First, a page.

Big brother is here and now. Surveillance cameras are no longer dumb stand-alone items. Cameras are increasingly linked with facial recognition tech that identifies who is being watched. You are being watched and they know who you are and what you are doing.
Facial recognition and surveillance has till now been the all about large companies and Government. Westfields and Crown Casinos use facial recognition not just for security, but to know and identify their users and customers. The ominously named Federal Government “The Capability” uses your passport and driver’s licence photos. These are linked to surveillance cameras that will ultimately be used for real time ID and tracking.
New Sydney tech start-up, IDChekr, is about to turn all of this on its head. c How it works: take a photo of someone, load to the app that scans the photo and identifies who you are looking at. The app will also scan publicly available profiles and social media to provide a profile of that person.
"Facial identification data is currently an unregulated public asset which is being exploited by governments and well-funded corporations, in many cases for purposes which are not in the subject's interest. As we see it there are two responses to this situation: develop jamming tech to combat mass surveillance, or embrace facial recognition technology and democratise its use. The latter response is the motivation behind IDCheckr - we want to put this power in the hands of the public," said Founder, Hayden Toppeross.
"The secret sauce is Recurrent Neural Networks - a subset of Machine Learning. These allow us to process extremely large data sets very quickly and refine the outputs based on usage data. This means the more the system is used, the more efficient it becomes," said Hayden.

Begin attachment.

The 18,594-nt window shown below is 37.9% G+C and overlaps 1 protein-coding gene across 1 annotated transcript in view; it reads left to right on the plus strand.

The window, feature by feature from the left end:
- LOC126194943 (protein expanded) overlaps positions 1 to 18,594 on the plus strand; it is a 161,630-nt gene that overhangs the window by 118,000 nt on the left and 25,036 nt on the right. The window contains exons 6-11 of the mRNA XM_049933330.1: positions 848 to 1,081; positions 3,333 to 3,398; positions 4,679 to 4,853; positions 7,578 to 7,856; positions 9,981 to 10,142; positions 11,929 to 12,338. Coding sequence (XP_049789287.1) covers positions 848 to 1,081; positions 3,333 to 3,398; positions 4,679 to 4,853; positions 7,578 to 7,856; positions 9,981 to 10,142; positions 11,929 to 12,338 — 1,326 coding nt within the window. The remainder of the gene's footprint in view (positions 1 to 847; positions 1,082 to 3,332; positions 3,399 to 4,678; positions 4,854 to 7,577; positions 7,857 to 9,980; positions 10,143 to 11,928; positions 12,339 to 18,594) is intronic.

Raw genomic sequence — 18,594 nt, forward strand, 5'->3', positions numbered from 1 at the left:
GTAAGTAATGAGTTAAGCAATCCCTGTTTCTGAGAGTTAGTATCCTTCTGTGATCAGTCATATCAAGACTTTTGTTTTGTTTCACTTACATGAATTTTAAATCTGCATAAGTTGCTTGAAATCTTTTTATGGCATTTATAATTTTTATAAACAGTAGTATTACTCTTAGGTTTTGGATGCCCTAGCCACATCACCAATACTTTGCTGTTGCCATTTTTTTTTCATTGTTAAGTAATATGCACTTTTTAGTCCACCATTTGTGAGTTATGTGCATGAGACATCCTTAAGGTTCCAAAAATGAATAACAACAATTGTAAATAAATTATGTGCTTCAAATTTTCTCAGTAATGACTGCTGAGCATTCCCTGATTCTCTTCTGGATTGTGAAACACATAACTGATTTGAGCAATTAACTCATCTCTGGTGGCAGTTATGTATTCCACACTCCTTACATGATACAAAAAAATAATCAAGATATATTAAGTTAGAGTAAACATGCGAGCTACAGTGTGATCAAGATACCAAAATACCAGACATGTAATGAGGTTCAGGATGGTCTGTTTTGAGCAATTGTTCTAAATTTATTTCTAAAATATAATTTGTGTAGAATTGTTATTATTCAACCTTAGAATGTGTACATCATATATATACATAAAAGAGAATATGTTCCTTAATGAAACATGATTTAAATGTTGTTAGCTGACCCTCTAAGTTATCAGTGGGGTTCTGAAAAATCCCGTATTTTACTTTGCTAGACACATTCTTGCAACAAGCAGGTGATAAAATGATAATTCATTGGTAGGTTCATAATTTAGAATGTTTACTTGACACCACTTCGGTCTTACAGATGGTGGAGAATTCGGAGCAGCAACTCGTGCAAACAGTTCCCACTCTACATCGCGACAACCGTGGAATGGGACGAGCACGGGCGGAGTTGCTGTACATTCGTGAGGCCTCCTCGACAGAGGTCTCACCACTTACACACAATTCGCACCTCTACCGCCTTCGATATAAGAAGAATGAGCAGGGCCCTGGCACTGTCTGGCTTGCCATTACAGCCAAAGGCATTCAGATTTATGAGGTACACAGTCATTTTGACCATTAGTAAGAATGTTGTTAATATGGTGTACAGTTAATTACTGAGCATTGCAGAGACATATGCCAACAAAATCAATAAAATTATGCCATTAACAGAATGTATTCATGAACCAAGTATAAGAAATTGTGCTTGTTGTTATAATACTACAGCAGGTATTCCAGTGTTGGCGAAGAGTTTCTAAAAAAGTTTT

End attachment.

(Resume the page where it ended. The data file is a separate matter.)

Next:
IDChekr will use open source data sets and user photo libraries to build very large data sets. The app will be free to users.
"Users will be rewarded for their input to the group data set by customisation and privacy options associated with their profile. We want this process to be enjoyable and frictionless, and above all beneficial to the user," states Hayden.
IDChekr is a qualifying Early Stage Start-up Company (ESIC), that gives initial supporters of the IDChekr big incentives. Effectively the Federal Government gives a 20% subsidy to supporters by way of a tax offset, plus any capital gains are tax free in the first 10 years. Two big incentives to get behind this Australian start-up.
Founder, Hayden Toppeross, is a research affiliate at University of Sydney involved with conversational artificial intelligence. He is Multimedia Content Producer at Western Sydney University. He has pioneered production techniques for stereoscopic 360 video in virtual reality, at Start VR. He founded and ran the production company Motion Pictures Militia, managing post production for Australian ads and music videos.
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